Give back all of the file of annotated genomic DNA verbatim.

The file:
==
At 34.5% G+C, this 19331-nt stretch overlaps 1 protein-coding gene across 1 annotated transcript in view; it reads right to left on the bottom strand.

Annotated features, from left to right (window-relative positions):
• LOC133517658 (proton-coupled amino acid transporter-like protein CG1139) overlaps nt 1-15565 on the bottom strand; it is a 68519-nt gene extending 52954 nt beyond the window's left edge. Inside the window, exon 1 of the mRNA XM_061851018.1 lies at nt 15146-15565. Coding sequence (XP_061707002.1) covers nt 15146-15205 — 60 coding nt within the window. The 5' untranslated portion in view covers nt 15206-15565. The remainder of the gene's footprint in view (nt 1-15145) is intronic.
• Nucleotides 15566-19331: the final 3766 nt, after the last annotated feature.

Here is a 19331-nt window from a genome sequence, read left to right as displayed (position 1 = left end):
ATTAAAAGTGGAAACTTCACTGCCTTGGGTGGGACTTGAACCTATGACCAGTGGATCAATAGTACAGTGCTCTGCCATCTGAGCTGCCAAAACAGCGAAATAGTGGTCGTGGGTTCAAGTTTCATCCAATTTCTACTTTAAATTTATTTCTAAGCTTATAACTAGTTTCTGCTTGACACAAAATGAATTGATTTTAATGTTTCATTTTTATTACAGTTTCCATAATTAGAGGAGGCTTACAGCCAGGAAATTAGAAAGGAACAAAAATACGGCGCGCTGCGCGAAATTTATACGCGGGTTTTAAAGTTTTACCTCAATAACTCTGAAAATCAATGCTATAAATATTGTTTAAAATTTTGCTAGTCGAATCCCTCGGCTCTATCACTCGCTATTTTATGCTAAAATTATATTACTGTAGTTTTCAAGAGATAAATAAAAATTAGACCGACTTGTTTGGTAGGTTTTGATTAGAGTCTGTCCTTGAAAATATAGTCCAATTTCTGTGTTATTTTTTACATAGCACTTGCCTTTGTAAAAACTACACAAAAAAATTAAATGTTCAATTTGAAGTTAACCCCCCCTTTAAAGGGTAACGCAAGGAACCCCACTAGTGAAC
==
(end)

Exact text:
At 34.5% G+C, this 19331-nt stretch overlaps 1 protein-coding gene across 1 annotated transcript in view; it reads right to left on the bottom strand.

Annotated features, from left to right (window-relative positions):
• LOC133517658 (proton-coupled amino acid transporter-like protein CG1139) overlaps nt 1-15565 on the bottom strand; it is a 68519-nt gene extending 52954 nt beyond the window's left edge. Inside the window, exon 1 of the mRNA XM_061851018.1 lies at nt 15146-15565. Coding sequence (XP_061707002.1) covers nt 15146-15205 — 60 coding nt within the window. The 5' untranslated portion in view covers nt 15206-15565. The remainder of the gene's footprint in view (nt 1-15145) is intronic.
• Nucleotides 15566-19331: the final 3766 nt, after the last annotated feature.

Here is a 19331-nt window from a genome sequence, read left to right as displayed (position 1 = left end):
ATTAAAAGTGGAAACTTCACTGCCTTGGGTGGGACTTGAACCTATGACCAGTGGATCAATAGTACAGTGCTCTGCCATCTGAGCTGCCAAAACAGCGAAATAGTGGTCGTGGGTTCAAGTTTCATCCAATTTCTACTTTAAATTTATTTCTAAGCTTATAACTAGTTTCTGCTTGACACAAAATGAATTGATTTTAATGTTTCATTTTTATTACAGTTTCCATAATTAGAGGAGGCTTACAGCCAGGAAATTAGAAAGGAACAAAAATACGGCGCGCTGCGCGAAATTTATACGCGGGTTTTAAAGTTTTACCTCAATAACTCTGAAAATCAATGCTATAAATATTGTTTAAAATTTTGCTAGTCGAATCCCTCGGCTCTATCACTCGCTATTTTATGCTAAAATTATATTACTGTAGTTTTCAAGAGATAAATAAAAATTAGACCGACTTGTTTGGTAGGTTTTGATTAGAGTCTGTCCTTGAAAATATAGTCCAATTTCTGTGTTATTTTTTACATAGCACTTGCCTTTGTAAAAACTACACAAAAAAATTAAATGTTCAATTTGAAGTTAACCCCCCCTTTAAAGGGTAACGCAAGGAACCCCACTAGTGAAC